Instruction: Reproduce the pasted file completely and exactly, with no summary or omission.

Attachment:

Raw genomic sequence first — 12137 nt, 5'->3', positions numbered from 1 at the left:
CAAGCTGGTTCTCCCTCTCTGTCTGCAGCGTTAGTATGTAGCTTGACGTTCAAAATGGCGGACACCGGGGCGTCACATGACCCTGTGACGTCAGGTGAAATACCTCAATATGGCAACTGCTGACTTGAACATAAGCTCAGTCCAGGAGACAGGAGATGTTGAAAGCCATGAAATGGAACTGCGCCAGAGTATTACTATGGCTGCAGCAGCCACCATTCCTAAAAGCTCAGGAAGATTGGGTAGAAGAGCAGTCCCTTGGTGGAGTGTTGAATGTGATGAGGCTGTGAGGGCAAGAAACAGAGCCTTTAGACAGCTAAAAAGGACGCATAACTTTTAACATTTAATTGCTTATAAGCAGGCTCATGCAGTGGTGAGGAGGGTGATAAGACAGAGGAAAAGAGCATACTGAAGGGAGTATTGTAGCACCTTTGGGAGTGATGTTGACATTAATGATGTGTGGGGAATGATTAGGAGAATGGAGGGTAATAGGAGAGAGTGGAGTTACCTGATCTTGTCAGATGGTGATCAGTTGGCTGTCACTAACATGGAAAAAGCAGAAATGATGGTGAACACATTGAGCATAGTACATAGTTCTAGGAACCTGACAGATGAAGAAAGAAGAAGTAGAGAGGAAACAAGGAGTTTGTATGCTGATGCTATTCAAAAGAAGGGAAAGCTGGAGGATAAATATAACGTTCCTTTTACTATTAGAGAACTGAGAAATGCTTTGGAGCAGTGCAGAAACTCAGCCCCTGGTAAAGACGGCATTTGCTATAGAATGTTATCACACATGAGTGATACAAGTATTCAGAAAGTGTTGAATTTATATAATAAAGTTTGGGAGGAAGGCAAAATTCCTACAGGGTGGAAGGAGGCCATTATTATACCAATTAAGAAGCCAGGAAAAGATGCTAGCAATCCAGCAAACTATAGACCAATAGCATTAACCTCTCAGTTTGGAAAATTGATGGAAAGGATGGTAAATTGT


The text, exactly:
Raw genomic sequence first — 12137 nt, 5'->3', positions numbered from 1 at the left:
CAAGCTGGTTCTCCCTCTCTGTCTGCAGCGTTAGTATGTAGCTTGACGTTCAAAATGGCGGACACCGGGGCGTCACATGACCCTGTGACGTCAGGTGAAATACCTCAATATGGCAACTGCTGACTTGAACATAAGCTCAGTCCAGGAGACAGGAGATGTTGAAAGCCATGAAATGGAACTGCGCCAGAGTATTACTATGGCTGCAGCAGCCACCATTCCTAAAAGCTCAGGAAGATTGGGTAGAAGAGCAGTCCCTTGGTGGAGTGTTGAATGTGATGAGGCTGTGAGGGCAAGAAACAGAGCCTTTAGACAGCTAAAAAGGACGCATAACTTTTAACATTTAATTGCTTATAAGCAGGCTCATGCAGTGGTGAGGAGGGTGATAAGACAGAGGAAAAGAGCATACTGAAGGGAGTATTGTAGCACCTTTGGGAGTGATGTTGACATTAATGATGTGTGGGGAATGATTAGGAGAATGGAGGGTAATAGGAGAGAGTGGAGTTACCTGATCTTGTCAGATGGTGATCAGTTGGCTGTCACTAACATGGAAAAAGCAGAAATGATGGTGAACACATTGAGCATAGTACATAGTTCTAGGAACCTGACAGATGAAGAAAGAAGAAGTAGAGAGGAAACAAGGAGTTTGTATGCTGATGCTATTCAAAAGAAGGGAAAGCTGGAGGATAAATATAACGTTCCTTTTACTATTAGAGAACTGAGAAATGCTTTGGAGCAGTGCAGAAACTCAGCCCCTGGTAAAGACGGCATTTGCTATAGAATGTTATCACACATGAGTGATACAAGTATTCAGAAAGTGTTGAATTTATATAATAAAGTTTGGGAGGAAGGCAAAATTCCTACAGGGTGGAAGGAGGCCATTATTATACCAATTAAGAAGCCAGGAAAAGATGCTAGCAATCCAGCAAACTATAGACCAATAGCATTAACCTCTCAGTTTGGAAAATTGATGGAAAGGATGGTAAATTGT